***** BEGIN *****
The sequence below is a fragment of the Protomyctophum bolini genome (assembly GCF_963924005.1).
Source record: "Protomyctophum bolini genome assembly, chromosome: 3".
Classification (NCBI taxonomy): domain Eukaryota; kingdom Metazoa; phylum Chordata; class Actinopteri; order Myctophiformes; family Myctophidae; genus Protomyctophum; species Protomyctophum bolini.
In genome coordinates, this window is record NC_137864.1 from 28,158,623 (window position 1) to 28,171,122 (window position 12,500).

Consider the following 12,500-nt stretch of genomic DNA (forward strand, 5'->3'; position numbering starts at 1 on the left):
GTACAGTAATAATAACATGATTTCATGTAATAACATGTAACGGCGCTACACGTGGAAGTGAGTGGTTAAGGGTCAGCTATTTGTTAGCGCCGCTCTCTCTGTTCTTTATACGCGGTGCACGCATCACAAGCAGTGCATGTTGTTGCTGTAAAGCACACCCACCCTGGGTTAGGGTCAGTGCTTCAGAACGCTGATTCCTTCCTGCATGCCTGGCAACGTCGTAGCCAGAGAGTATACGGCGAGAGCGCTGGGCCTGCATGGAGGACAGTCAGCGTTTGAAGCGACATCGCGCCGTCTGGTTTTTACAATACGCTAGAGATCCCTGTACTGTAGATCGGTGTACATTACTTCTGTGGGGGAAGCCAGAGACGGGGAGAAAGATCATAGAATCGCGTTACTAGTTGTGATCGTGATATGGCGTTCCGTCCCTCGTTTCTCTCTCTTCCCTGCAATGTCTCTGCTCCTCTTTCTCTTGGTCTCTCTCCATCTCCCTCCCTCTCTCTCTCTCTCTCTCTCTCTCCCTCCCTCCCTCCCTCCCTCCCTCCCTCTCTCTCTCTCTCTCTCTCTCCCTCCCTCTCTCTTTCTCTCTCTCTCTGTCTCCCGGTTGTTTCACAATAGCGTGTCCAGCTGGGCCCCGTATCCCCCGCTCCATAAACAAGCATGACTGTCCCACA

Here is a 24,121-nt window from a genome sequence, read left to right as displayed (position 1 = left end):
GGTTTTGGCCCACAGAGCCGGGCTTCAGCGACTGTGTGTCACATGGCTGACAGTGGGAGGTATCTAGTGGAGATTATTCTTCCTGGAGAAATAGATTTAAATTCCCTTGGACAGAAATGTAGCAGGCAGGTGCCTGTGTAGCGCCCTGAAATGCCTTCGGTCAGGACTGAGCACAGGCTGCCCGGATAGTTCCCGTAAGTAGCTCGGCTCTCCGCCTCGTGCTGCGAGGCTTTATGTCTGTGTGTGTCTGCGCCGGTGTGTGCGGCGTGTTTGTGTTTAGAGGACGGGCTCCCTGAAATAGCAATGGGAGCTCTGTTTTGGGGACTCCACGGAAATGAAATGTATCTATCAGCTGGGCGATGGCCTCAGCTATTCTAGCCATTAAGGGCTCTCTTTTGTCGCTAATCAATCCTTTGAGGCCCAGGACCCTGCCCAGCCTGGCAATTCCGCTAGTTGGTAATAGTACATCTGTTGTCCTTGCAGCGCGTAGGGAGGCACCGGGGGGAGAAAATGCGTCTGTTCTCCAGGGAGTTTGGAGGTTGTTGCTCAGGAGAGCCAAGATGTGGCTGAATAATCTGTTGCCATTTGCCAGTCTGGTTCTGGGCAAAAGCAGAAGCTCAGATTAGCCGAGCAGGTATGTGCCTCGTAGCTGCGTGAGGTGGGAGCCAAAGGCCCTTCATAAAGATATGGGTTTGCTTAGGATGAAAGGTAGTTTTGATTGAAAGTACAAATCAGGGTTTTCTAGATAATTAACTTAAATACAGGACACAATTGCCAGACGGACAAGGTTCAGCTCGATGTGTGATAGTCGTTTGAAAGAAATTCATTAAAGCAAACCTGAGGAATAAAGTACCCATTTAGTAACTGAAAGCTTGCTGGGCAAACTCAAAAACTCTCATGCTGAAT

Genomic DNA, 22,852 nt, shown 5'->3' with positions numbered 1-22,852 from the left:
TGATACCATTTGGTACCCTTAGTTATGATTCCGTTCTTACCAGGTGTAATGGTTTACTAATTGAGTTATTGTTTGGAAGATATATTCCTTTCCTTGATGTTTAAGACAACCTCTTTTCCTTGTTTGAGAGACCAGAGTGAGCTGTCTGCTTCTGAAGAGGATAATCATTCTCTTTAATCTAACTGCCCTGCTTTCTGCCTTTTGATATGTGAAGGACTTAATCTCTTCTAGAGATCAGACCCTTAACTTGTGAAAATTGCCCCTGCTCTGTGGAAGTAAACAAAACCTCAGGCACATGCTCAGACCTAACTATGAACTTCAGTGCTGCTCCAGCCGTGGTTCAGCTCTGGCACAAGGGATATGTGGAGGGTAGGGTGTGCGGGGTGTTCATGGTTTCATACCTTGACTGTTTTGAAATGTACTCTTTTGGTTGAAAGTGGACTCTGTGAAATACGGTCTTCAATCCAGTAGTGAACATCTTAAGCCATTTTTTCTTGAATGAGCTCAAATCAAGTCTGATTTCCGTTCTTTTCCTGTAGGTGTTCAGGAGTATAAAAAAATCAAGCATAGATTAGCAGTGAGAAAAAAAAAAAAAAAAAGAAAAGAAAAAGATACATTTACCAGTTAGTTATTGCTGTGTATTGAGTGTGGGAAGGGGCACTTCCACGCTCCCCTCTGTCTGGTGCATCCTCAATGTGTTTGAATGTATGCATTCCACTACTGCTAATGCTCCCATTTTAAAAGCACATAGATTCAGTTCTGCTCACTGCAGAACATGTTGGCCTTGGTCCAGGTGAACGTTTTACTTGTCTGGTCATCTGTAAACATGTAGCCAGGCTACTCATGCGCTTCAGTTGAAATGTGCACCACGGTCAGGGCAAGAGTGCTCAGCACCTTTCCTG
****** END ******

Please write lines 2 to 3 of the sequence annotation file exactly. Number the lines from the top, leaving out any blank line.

Source record: "Protomyctophum bolini genome assembly, chromosome: 3".
Classification (NCBI taxonomy): domain Eukaryota; kingdom Metazoa; phylum Chordata; class Actinopteri; order Myctophiformes; family Myctophidae; genus Protomyctophum; species Protomyctophum bolini.